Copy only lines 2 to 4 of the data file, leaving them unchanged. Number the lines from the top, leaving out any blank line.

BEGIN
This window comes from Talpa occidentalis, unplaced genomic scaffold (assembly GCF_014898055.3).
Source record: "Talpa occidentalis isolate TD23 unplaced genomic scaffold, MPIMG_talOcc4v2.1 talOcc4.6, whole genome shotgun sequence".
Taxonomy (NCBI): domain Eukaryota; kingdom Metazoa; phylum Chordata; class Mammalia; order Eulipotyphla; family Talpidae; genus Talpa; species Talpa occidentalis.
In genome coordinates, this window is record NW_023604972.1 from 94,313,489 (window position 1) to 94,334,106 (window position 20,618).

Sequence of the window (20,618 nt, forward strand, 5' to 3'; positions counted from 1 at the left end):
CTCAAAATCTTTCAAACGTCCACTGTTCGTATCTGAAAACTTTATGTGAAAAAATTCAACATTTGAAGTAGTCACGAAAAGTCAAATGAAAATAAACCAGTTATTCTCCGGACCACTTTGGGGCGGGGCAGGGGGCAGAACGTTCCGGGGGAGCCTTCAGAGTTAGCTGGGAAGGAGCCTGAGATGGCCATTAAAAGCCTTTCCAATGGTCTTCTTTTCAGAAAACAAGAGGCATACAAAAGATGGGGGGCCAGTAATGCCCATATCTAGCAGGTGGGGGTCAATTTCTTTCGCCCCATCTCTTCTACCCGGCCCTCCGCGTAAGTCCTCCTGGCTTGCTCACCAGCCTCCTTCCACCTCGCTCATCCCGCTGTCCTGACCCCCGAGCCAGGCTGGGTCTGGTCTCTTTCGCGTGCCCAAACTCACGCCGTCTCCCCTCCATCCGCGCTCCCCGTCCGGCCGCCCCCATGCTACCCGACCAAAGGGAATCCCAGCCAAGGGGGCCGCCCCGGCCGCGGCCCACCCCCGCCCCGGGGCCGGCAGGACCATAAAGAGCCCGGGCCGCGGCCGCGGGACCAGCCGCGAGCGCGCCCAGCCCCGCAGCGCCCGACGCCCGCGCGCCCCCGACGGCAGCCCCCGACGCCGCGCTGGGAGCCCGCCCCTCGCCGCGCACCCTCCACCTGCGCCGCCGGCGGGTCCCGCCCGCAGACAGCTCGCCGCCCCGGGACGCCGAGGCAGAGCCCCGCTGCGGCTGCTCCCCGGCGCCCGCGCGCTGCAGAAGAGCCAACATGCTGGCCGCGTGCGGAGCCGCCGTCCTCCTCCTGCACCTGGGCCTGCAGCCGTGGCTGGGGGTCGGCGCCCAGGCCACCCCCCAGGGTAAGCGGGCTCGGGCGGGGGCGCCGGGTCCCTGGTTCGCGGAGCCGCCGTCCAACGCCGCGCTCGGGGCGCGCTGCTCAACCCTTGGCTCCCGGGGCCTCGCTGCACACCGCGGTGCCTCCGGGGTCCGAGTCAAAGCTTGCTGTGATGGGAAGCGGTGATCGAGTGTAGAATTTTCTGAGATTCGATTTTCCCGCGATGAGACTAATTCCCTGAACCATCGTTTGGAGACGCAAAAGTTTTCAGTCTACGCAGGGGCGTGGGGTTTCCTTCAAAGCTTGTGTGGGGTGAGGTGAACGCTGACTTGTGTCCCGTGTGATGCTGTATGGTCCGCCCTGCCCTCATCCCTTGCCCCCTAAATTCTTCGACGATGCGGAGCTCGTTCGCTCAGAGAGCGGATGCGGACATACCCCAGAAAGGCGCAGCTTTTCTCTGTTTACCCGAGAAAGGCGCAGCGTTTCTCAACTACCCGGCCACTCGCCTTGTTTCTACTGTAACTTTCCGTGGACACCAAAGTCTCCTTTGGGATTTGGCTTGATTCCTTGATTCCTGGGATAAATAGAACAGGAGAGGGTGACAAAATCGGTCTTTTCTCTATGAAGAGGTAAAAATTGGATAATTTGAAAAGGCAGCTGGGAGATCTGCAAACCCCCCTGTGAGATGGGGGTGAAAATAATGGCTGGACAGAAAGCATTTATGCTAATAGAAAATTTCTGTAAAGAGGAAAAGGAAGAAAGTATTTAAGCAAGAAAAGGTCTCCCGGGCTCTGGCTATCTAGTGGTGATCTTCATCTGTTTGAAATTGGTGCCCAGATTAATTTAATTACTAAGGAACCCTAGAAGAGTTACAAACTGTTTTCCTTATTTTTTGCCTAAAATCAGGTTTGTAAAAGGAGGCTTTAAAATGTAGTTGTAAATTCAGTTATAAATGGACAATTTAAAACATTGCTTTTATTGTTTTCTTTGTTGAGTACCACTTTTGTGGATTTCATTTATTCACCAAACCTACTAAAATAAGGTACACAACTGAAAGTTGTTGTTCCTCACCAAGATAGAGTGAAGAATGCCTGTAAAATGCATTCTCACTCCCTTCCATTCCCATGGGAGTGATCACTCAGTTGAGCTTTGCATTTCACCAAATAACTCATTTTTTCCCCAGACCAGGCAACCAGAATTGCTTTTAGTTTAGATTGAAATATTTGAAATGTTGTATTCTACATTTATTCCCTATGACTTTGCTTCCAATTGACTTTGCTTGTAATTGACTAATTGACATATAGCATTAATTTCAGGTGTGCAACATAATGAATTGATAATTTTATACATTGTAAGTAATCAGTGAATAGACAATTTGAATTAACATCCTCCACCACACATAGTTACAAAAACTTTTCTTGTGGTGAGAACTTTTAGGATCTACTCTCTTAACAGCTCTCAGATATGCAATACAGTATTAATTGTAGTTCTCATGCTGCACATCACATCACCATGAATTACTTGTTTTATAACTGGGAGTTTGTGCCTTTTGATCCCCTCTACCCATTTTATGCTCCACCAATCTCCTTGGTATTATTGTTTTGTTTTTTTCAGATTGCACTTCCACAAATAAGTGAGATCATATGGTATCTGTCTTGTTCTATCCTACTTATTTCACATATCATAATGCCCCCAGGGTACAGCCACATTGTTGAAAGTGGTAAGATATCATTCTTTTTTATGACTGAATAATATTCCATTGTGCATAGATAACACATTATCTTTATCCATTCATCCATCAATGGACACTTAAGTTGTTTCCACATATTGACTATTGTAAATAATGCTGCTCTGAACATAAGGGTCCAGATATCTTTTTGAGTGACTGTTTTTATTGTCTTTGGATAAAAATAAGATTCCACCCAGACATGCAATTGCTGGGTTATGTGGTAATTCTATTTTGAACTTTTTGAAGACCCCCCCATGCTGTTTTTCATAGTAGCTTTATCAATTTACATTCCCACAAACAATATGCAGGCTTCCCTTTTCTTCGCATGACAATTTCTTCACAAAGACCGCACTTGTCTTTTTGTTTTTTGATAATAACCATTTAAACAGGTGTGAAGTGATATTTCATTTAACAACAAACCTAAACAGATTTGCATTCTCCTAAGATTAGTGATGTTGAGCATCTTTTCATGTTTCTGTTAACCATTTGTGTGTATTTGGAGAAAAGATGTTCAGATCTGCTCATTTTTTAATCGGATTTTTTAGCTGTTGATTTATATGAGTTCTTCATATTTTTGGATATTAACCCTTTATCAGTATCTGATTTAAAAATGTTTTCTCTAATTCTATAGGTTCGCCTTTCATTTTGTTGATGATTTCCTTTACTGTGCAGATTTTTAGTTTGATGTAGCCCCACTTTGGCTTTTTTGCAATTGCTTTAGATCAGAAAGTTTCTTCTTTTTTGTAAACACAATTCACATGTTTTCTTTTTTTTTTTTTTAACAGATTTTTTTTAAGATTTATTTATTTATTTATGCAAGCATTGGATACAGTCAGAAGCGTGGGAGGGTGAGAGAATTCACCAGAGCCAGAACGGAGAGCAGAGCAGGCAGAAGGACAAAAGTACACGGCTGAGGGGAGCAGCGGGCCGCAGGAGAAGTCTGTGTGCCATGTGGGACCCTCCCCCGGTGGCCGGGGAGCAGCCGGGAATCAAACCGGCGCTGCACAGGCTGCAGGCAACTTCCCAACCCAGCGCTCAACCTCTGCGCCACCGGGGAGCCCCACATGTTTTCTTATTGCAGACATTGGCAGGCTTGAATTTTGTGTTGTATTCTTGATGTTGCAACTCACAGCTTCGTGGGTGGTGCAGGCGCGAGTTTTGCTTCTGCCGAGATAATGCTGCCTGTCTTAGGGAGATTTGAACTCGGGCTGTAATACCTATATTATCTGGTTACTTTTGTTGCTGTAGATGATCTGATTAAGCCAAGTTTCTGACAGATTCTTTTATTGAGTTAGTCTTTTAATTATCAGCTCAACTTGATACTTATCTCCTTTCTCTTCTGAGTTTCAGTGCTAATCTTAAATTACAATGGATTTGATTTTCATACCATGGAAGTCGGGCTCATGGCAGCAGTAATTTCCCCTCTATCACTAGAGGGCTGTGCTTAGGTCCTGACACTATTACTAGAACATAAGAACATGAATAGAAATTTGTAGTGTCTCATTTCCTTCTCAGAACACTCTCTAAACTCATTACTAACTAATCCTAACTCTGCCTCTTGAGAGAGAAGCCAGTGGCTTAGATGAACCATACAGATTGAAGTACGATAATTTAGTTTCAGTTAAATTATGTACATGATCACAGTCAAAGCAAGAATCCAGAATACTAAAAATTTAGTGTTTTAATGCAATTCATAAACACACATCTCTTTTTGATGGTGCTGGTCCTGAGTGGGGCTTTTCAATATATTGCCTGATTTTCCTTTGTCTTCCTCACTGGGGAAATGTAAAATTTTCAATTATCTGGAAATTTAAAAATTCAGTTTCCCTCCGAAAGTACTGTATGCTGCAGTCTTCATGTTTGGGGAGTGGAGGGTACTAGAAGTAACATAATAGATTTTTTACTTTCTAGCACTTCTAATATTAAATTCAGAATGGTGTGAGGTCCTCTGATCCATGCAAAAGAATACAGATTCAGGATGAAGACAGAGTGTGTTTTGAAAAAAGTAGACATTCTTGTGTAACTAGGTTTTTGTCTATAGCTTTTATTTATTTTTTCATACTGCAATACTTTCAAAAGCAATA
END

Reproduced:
Source record: "Talpa occidentalis isolate TD23 unplaced genomic scaffold, MPIMG_talOcc4v2.1 talOcc4.6, whole genome shotgun sequence".
Taxonomy (NCBI): domain Eukaryota; kingdom Metazoa; phylum Chordata; class Mammalia; order Eulipotyphla; family Talpidae; genus Talpa; species Talpa occidentalis.
In genome coordinates, this window is record NW_023604972.1 from 94,313,489 (window position 1) to 94,334,106 (window position 20,618).